INTERNATIONAL FESTIVAL OF CHILDRENS THEATRES SUBOTICA
I think that theater for children and youth is the only program today after which parents do not have to buy anything to their children. No merch (merchandise), no product placement (advertisement) in the performances. Even the tickets are free at the International Children's Theater Festival in Subotica, organized by the local Open University.
And the first play in the competition program, "The Great Factory of Words", was about shopping, directed by Morana Dolenc (Theatre "Mala Scena", Croatia) based on the work of Agnes de Lestrade, with the help of the playwright Bruno Margetić. This play tells about the friendship of boys and girls, and also the unobtrusive romantic affection at the youngest age, through the prism of neoliberal relations, in which pretty much everything is some folly and advertising. The metaphor for this is a large word factory, performed on a marionette stage within the play, which is wider in scope, almost Renaissance in form of a kind of traveling troupe, which includes actors as narrators, not only animators, and also live music.
It was the music, that is, the narrator of Buga, Marija Šimić, an opera singer by profession that captivated most attention, to such an extent that I heard spectators exchanging lines in the manner of opera arias after the performance.
How difficult and even scary growing up can be fairy tales have shown us, according to many theorists, initiating children into the reality of adult life. One of such fairy tales is Cinderella, which in the version seen at the Festival in Subotica really blew away the dust from the ancient tale and gave it a new guise as a horror story with happy end.
Luana Gramegna (dramaturgy and direction) and Francesco Givone (scenography and puppet design) at the "Zakes" Theater, brought Cinderella to life at first by the model of the bunraku puppet theater, which reinforced the experience of her being instrumentalized, so that her role would be taken over by an actress after her emancipation from her stepmother and evil sisters, shown through the transformation of three equally believably colorful raven puppets.
"Cinderella" from Italy is a performance that captivates with its atmosphere, visual stage effects and music, which further stimulate the senses and evoke all the magic of the theater.
"The Dream of Fairy Moll" by Réka Szűcs, with scenography and puppet design by Erzsébet Csonka, Puppet Theater "Harlequin" from Hungary, is a pure animated play, which is rarely seen on stages today, due to the development of modern theater and the ever-increasing combination of styles, genres and techniques, as well as due to the more frequent disclosure of the mechanisms inside the theater, "behind the curtain". However, "The Dream of Fairy Moll" proves that when a play is well done, it doesn't have to be in line with the latest trends at all costs.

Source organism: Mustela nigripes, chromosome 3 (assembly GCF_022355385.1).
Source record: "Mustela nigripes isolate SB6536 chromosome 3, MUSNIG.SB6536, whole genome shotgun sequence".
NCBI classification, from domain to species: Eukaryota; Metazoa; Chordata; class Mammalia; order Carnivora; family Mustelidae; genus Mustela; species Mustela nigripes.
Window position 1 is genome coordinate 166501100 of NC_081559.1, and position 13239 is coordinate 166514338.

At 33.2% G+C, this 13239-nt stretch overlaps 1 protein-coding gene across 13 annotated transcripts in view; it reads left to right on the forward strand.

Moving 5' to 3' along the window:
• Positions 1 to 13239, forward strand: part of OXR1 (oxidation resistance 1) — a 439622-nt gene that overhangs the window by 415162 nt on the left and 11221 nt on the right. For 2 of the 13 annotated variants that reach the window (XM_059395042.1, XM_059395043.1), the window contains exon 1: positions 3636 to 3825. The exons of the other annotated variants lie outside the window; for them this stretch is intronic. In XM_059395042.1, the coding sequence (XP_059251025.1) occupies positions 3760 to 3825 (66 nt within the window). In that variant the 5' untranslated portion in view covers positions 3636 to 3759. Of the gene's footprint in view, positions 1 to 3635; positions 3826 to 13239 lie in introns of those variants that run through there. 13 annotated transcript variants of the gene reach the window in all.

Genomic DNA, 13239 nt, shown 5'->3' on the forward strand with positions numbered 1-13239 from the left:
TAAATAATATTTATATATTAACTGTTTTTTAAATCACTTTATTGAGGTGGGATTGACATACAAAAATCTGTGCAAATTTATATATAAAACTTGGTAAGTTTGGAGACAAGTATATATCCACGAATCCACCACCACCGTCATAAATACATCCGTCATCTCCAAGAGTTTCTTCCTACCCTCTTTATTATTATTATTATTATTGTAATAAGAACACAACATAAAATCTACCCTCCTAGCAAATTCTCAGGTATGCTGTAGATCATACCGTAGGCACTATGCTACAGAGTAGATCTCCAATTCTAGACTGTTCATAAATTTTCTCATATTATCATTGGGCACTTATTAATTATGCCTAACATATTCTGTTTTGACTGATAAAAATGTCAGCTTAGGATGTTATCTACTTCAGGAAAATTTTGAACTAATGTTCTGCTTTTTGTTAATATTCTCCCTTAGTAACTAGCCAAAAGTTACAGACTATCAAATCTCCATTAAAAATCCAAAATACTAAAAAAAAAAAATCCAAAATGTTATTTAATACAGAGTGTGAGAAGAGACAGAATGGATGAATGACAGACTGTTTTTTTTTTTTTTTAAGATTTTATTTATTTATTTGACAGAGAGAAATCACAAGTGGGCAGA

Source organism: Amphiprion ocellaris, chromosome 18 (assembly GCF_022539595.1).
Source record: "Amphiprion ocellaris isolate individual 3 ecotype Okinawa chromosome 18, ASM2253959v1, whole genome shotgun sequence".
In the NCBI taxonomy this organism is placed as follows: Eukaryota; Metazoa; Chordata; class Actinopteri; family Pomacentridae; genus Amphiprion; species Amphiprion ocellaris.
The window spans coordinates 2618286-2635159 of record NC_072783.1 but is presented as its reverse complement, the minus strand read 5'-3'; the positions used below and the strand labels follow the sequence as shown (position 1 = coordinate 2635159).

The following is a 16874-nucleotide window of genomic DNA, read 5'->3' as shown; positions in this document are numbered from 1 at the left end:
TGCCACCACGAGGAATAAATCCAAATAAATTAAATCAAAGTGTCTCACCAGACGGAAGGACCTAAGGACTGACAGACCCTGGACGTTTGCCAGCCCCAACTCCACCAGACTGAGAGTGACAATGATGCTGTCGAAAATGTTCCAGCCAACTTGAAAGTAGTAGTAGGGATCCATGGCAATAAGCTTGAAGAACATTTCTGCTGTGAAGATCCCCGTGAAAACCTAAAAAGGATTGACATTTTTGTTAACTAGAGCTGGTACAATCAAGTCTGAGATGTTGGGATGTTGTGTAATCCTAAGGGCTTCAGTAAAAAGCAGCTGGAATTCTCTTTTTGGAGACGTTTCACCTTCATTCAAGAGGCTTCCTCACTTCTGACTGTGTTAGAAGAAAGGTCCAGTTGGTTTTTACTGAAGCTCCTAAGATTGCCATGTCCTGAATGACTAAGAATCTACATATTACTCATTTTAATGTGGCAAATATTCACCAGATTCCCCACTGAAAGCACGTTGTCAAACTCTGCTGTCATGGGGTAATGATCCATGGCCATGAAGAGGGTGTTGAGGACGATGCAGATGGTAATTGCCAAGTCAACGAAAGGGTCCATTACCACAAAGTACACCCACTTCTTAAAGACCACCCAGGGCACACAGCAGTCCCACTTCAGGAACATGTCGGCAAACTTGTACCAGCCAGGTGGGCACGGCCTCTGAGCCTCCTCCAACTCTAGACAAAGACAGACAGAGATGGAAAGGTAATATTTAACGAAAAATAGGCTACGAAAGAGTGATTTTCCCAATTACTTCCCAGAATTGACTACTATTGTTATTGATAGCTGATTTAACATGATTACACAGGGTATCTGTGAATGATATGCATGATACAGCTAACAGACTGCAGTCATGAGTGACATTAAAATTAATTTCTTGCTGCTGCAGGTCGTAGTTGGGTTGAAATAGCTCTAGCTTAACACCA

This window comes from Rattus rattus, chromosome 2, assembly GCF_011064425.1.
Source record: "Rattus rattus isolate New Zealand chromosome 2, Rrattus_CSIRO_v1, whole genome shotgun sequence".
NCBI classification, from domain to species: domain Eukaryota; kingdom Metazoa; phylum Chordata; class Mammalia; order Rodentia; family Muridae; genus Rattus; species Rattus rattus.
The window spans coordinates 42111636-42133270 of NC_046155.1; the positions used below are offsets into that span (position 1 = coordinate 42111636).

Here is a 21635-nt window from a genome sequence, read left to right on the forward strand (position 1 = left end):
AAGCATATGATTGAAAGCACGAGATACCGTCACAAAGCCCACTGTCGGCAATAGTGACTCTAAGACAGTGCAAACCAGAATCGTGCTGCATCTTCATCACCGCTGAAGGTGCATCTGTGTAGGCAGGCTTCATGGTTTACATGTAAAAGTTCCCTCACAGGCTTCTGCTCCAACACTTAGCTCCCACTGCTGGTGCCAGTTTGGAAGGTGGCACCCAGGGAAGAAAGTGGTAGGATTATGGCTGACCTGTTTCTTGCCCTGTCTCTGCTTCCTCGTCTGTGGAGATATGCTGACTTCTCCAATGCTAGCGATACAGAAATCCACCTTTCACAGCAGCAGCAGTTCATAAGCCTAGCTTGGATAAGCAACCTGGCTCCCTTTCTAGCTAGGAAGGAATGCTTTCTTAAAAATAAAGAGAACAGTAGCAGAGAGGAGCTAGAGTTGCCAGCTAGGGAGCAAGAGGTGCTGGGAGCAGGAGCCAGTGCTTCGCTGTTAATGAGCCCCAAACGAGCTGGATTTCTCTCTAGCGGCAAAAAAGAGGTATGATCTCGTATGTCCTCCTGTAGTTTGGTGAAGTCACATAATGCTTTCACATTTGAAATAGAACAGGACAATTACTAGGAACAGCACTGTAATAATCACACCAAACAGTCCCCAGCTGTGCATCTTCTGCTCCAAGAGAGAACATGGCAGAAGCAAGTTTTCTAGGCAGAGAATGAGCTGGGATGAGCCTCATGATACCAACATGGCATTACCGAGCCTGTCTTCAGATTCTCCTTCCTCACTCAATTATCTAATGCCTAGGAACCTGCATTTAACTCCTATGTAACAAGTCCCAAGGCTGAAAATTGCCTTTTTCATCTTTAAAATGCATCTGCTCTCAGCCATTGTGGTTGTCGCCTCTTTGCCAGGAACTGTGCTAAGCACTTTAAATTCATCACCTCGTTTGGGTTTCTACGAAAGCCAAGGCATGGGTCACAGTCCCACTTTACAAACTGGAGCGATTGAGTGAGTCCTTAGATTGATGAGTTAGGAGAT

Quite in accordance with what has been said, the Moll fairy looks and behaves like a moth, rummaging through the antiquities of the attic. When she tries to assemble the plane, she also reminds of Exipéry's Little Prince, and soon the caterpillar Durr begins to make her company. The two of them are a true musical and stage couple - Moll as a romantic, lyrical hero, and Durr as a jovial, epic character. The plot starts with a bird that flies around them in search for food for its young. With the richness of layers and meaning of the story, the main sign of the play is flying and metamorphosis, growing up, and the animators of stick puppets and gun puppets do an excellent job bringing them to life from the shadows.
From "Duško Radović" Little Theater (Belgrade), an almost purely acting play for children and youth, "The Stolen Prince and the Lost Princess" by Dan Totero, directed by Branislava Stefanović, was performed at the Festival in Subotica. Her story is subtle, almost movie-like – the twin heirs to the imperial throne in China are separated at birth and grew up with ordinary mortals. Male child with a fisherman and his wife, and female child with a robber, until they are reunited on the throne, defeating the laws that stipulate that throne is reserved for male children only.
The qualities of this play could be described as wit and subtle in the sense that in addition to telling a story, the play also shows the ways in which the theater works, through the characters of the Narrator, the Prop Maker and the Animator. By portraying another culture of great tradition, it could be said that in addition to attractive exoticism, especially used in the costume design and sound design of the play, it also provides distance, which sometimes makes universal human themes easier to comprehend. The possible clumsiness and superficiality of such a setting was refuted by the persistent applause of the audience.
Igor BurićBack to...